5) Gendry is back—and his meeting with Jon echoes an encounter between their fathers

After Davos helped Gendry escape becoming Melisandre’s royal blood sacrifice to the Lord of Light back in season 3, the young bastard of Robert Baratheon is back. It seems he’s had his fill of blacksmithing in King’s Landing, and he’s eager to start swinging his warhammer just like his dad. (It’s even decorated with the stag of House Baratheon.) It’s clear Gendry feels some kinship with Jon—both believe themselves to be the bastard sons of two great lords who were friends. (At this point, Jon doesn’t know Eddard Stark was just a surrogate father to him.) Their meeting even echoes how we’re first introduced to Robert and Ned. Back in episode 1 of the series, King Robert Baratheon arrives at Winterfell to ask his old friend to be Hand of the King. Robert looks at Ned and says, “You got fat,” while Ned eyes Robert’s generous girth. Similarly, Jon greets Gendry by remarking that Gendry looks leaner than Robert. Genry fires back that Jon looks shorter than Ned. Nothing says friendship like trading insults.

6) Littlefinger sets a trap 

Petyr Baelish may be a master manipulator, but he’s having a tough time taming the remaining Stark children these days. Sansa is leery at best, assuming that Littlefinger is always scheming (and he is), while Jon, Bran, and Arya made it clear they don’t like or trust him. So Littlefinger decided to resort to a different kind of manipulation, planting a letter Cersei forced Sansa to write that called Ned a traitor and asked then-King of the North Robb Stark to bend the knee to Joffrey Baratheon. Robb and their mother, Catelyn Stark, saw right through Cersei’s ruse at the time, but all these years later, Arya might read Sansa’s words as if they were really her own. If Littlefinger can’t bend the Stark children with clever words, maybe he can sew enough discord to stay relevant.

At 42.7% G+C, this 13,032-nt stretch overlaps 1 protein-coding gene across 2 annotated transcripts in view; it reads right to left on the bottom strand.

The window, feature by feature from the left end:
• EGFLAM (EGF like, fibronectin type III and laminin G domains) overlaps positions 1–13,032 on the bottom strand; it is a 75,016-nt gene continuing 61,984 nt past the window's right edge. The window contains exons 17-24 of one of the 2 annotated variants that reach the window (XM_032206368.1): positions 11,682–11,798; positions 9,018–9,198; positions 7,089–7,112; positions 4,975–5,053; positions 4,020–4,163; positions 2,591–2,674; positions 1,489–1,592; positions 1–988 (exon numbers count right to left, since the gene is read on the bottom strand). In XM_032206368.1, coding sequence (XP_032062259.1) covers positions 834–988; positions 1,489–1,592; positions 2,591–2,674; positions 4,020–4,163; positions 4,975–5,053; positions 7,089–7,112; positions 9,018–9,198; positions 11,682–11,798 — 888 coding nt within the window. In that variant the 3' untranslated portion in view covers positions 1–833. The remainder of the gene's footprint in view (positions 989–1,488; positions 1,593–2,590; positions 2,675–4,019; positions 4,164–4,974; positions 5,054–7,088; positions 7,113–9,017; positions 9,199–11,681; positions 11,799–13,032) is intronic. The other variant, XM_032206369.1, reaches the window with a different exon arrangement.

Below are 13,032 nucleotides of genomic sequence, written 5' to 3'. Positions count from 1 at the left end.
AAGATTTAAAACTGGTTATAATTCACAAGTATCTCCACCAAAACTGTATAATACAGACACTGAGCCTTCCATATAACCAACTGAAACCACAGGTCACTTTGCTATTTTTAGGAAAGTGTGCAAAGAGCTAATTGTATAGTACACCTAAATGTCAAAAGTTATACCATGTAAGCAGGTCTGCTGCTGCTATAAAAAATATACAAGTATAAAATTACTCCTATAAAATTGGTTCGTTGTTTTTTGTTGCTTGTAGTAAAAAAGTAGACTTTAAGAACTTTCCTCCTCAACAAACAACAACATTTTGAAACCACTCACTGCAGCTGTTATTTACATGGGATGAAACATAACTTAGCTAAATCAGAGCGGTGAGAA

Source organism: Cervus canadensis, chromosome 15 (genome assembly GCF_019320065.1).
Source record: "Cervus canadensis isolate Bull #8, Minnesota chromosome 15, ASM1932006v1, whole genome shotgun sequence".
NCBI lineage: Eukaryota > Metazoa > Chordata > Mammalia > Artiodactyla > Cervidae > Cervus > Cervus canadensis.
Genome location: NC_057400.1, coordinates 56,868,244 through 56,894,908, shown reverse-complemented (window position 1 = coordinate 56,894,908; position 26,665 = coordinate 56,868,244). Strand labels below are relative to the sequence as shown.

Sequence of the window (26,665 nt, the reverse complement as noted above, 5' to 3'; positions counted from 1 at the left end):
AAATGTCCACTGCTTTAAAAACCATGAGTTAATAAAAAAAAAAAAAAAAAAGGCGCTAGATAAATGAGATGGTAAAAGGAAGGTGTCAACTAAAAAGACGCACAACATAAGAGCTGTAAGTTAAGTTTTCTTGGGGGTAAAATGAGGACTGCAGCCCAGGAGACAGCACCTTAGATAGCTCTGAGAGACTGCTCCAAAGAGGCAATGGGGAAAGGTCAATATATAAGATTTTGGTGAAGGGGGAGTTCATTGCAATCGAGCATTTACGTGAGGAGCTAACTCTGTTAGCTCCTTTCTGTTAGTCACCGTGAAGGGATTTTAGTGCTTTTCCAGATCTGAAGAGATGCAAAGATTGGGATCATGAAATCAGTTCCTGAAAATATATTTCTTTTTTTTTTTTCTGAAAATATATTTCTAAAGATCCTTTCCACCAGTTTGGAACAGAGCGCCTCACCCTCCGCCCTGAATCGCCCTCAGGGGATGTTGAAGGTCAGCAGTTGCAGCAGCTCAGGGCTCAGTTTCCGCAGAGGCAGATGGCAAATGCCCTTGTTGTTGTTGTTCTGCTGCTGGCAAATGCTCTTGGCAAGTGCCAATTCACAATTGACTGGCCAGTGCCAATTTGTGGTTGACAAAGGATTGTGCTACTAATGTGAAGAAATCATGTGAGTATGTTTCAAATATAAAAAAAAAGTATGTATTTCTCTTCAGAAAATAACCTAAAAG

7) Unlikely companions meet in the north

By the end of the episode, the game plan is for Jon and a party of men to capture a wight or White Walker as proof to offer Cersei and Daenerys about the coming threat. If Westeros is to survive the winter, Jon knows the living must put aside their personal squabbles and unite, but his first challenge might be the men he needs most right now. Some of his small band have met before—and they’re not all friends. Back in season 3, Jorah Mormont is exchanging war stories with Ser Barristan Selmy when he mentions that he fought alongside the “crazy bastard” Thoros of Myr during the Greyjoy Rebellion.

We also know that Gendry has his own baggage with the Brotherhood Without Banners, which almost got him killed when it handed him over to Melisandre. Tormund Giantsbane hears the name Mormont and immediately reacts. Jorah’s father, Jeor Mormont, late Lord Commander of the Night’s Watch, was considered a notorious killer among the wildlings—though clearly the wildlings returned the favor. Jon quickly decides that anyone still living should be on the same side, but how well he can keep this band together might reflect his chances of uniting the Seven Kingdoms against the only enemy that matters.

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*First Published: Aug 14, 2017, 1:55 pm CDT